Thursday, December 22, 2005

Budgetary Considerations

Filospinato commented on a post regarding budgetary considerations and how they affect the final product - your movie. He supposed that the lack of budget really hindered the look and quality of his short film.

You are always going to run into money problems on a film. It happens even to the big guys. I was one of the many "soldiers" in the electric department of Die Hard With A Vengeance. That was an $80M film and it had problems with the budget.

Because you are an Indie filmmaker/writer you have to "solve" those problems creatively. You don't have any money to waste. The way you do that is by:

1. Mastering all of the tools at your disposal.
2. Preparation and design.
3. Experience.


Mastering the tools:

The best way to learn the capabilities of your equipment is to do it yourself. You should be shooting a lot of footage on your own. Experimenting with lighting, composition, settings etc... What look are you going for? How can you achieve it with the tools at your disposal?

The more you know about the tools, the more creative choices you have. It also allows you to bypass the standard thinking and come up with something creative to achieve the same effect. I was working on a movie called Ripe back in 1995/96 and we were shooting a scene from the woods out onto a roadway at night. In the rain. At the end of the road we had a crane with a 12K lamp shining down onto the scene. The problem was that the camera could see the crane in the frame. We didn't want to move the crane (that would have eaten up time and light) and we didn't want to move camera (again, time and we wouldn't have been able to get the shot we needed). So what to do?

The Producer suggested we wrap the lower half of the crane in black plastic to hide it. The DP said we could try it, and as the prop and scene crew went to do it, I raised my voice and said, "No!"

(Now understand, I was an electrician on this show. This really wasn't my call to make. But I've never really been shy when it comes to film)

I went over to the DP and the Producer and took a small leafy branch with me. I held the branch out on camera right and asked the DP to look through the lens. The small branch, up close to the camera like that, covered up the crane that was far away.

The DP smiled, looked at the Director and nodded. We could get her shot the way she wanted.

If I hadn't known about foreground, mid-ground and background, I wouldn't have been able to suggest the solution to the problem.

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Preparation and Design:

Many people are under the mistaken impression that low budget filmmaking means shooting on the fly, when the exact opposite is true:

The script is written for the budget and the tools available (location, actors, costumes, props).
It is developed and simplified.
All so that you can make a cool movie that can be marketed.

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Experience:

Like I said above, you should be shooting a lot of footage, playing with your equipment and learning how to do this thing called filmmaking. You shouldn't make one or two short films and expect to go off and make a full blown feature and expect to sell it.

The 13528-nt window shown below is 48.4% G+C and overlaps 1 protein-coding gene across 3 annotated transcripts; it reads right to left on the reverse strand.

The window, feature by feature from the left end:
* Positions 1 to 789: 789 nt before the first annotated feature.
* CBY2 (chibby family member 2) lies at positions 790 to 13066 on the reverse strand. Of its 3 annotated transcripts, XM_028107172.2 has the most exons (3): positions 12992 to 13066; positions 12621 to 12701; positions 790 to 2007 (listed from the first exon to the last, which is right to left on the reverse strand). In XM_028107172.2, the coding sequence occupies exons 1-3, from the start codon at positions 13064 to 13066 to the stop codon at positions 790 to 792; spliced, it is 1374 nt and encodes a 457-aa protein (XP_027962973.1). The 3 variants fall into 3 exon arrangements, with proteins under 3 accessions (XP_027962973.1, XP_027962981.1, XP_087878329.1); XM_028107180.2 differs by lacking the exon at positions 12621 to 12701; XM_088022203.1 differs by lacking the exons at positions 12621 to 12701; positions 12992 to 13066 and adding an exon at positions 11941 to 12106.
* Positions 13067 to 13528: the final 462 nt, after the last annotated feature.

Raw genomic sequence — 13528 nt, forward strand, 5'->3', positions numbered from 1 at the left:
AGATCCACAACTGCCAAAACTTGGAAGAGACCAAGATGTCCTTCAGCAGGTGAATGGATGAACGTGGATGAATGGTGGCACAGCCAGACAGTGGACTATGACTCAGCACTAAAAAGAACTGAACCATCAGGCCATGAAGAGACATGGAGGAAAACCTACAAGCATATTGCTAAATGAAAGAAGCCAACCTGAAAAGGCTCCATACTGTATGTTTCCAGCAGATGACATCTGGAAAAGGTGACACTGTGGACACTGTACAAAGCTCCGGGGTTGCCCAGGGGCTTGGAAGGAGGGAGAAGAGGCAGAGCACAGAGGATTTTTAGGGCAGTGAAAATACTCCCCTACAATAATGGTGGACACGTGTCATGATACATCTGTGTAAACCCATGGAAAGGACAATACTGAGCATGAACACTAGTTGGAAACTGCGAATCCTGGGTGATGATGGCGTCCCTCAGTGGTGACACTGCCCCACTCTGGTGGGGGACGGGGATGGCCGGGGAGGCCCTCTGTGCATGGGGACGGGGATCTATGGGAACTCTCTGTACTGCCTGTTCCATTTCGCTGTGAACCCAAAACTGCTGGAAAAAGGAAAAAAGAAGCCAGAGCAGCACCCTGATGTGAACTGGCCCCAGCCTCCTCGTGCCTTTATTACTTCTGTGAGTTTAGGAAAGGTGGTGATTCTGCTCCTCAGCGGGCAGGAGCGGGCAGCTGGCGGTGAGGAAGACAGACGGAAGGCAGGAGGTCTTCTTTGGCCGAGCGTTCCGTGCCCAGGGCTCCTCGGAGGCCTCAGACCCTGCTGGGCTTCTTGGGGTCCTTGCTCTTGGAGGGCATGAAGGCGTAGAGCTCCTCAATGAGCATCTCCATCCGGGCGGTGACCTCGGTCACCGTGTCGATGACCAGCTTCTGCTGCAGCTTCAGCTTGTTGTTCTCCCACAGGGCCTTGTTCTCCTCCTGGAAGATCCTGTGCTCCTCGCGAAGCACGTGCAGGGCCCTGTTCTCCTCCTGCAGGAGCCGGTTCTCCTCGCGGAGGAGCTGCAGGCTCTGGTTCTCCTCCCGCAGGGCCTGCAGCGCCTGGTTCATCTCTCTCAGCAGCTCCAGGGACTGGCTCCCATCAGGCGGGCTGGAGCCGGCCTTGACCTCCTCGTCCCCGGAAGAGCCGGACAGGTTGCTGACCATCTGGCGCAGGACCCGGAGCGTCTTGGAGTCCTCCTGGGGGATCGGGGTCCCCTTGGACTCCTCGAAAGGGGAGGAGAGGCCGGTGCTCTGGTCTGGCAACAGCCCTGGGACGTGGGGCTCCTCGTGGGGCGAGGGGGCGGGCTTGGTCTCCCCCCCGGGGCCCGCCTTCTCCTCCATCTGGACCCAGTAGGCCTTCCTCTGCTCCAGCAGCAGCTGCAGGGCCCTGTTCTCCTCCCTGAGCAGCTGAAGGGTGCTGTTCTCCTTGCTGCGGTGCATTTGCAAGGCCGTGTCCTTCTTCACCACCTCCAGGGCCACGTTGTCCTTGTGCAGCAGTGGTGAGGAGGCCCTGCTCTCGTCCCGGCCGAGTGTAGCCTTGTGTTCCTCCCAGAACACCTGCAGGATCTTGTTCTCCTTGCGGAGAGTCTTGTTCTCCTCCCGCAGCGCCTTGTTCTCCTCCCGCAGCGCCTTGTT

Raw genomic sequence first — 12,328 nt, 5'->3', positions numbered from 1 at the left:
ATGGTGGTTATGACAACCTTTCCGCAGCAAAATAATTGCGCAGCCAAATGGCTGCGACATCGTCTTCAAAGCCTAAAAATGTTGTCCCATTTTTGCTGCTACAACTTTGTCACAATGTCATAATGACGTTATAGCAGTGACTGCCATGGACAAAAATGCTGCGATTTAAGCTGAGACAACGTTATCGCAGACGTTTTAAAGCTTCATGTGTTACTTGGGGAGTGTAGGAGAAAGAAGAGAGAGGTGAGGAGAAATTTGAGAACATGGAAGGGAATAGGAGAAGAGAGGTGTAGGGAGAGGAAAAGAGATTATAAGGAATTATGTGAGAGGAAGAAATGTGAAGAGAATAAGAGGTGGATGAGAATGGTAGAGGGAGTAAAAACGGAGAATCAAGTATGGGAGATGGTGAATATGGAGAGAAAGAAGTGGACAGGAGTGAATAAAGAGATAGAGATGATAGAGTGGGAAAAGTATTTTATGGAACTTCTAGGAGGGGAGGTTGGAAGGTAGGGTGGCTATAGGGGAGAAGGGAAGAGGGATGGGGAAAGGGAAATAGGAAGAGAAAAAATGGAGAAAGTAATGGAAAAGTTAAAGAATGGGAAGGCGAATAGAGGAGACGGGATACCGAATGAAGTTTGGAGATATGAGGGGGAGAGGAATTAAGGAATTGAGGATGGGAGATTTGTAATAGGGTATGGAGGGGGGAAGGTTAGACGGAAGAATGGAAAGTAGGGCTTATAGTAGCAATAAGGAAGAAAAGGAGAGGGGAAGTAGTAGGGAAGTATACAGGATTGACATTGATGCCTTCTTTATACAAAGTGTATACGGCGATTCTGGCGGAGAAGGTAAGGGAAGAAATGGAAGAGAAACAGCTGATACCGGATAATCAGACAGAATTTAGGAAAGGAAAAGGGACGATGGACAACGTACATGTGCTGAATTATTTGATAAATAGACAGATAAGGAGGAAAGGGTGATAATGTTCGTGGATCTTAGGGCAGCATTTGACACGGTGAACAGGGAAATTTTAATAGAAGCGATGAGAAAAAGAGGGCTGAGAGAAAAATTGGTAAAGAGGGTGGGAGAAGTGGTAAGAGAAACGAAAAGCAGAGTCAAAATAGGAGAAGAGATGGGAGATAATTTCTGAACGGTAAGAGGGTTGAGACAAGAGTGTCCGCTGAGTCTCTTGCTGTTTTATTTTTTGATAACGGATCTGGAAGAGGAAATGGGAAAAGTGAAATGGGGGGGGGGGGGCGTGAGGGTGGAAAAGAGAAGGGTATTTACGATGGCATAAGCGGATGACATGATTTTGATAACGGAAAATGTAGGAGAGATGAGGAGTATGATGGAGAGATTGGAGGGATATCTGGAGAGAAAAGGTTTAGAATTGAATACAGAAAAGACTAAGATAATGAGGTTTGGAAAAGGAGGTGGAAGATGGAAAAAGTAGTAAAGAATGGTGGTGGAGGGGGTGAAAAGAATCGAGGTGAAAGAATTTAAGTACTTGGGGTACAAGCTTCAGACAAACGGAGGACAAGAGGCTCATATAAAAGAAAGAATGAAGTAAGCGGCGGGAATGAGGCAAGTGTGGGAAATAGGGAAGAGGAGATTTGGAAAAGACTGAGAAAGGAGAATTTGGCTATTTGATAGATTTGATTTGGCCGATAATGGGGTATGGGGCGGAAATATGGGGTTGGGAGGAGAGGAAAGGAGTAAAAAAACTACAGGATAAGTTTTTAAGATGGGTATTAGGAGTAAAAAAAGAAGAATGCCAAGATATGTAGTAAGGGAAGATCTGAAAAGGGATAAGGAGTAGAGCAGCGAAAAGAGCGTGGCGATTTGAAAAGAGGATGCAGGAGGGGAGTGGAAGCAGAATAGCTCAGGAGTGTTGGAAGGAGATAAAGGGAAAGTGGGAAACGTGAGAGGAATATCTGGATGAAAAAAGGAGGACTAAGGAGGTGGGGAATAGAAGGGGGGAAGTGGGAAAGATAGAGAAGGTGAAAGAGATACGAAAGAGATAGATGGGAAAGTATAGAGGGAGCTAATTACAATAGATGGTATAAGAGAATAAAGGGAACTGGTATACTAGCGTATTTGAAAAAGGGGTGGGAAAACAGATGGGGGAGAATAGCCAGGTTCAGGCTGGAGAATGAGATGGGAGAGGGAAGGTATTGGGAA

You need experience. If your first films look crappy, then ask yourself, "Why?" Learn from your mistakes so that next time you don't repeat them.

I made a lot of crappy short films ("Effugium") and was involved as a crew person in a lot of low budget pictures ( Freakshow, Hellblock 13, Head Cheerleader / Dead Cheerleader, An Occaisional Hell) as well as a ton of commercials (Adluh Flour, Addams bookstore, Icee, Sports South, St. Patty's Day Parade, Linde Praxair, ad infinitum...) . My mistakes were onscreen for all to see (and they still are for that matter).

So what?

They say it takes ten years to become an overnight success. They say that everyone has one good script in them, but it's blocked by about fifteen crappy scripts. Go get some experience and don't worry about what other people think.
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You will find that putting these three concepts together - mastering the tools, preparation & design, and experience - you will be able to overcome any budget and any situation and create entertainment. Don't blame the budget (or lack thereof) - that's a cop out.

4 comments:

Aric Blue said...

Couldn't have said it better myself. I totally agree with you.

But the thing I'm now experiencing is this:

Actually, it would be too long a post. I'm going to post it on my blog, feel free to comment on it(if you read it) on your blog since I read it all the time.

Just did it--Expectation versus reality.

Me said...

Dear Bill,

thank you for the very interesting posting.

Sincerely I felt a bit frowned upon (can you see my bottom lip sticking out?) when reading: "You shouldn't make one or two short films and expect to go off and make a full blown feature and expect to sell it".
Well, it was not my expectation.
;-)

I just thought the movie could have come up better.
After I realized how crappy was what I made, I did exactly what you suggested: trying to figure out what was wrong and not to repeat it.
Thanks again.

Bill Cunningham said...

Just keep working at it Filo. My saying that was not (just) addressed to you, but for the many who don't speak up and ask the question. You're obviously on the right track because you did question what went wrong. Good. Keep it up.

Me said...

Thanks. I will.
Oh, and BTW, the second short movie is, in fact, well...better.
I'll black out for some days now. back on the net at the beginning of next year.
Wish you a wonderful and exciting 2006.
Ciao.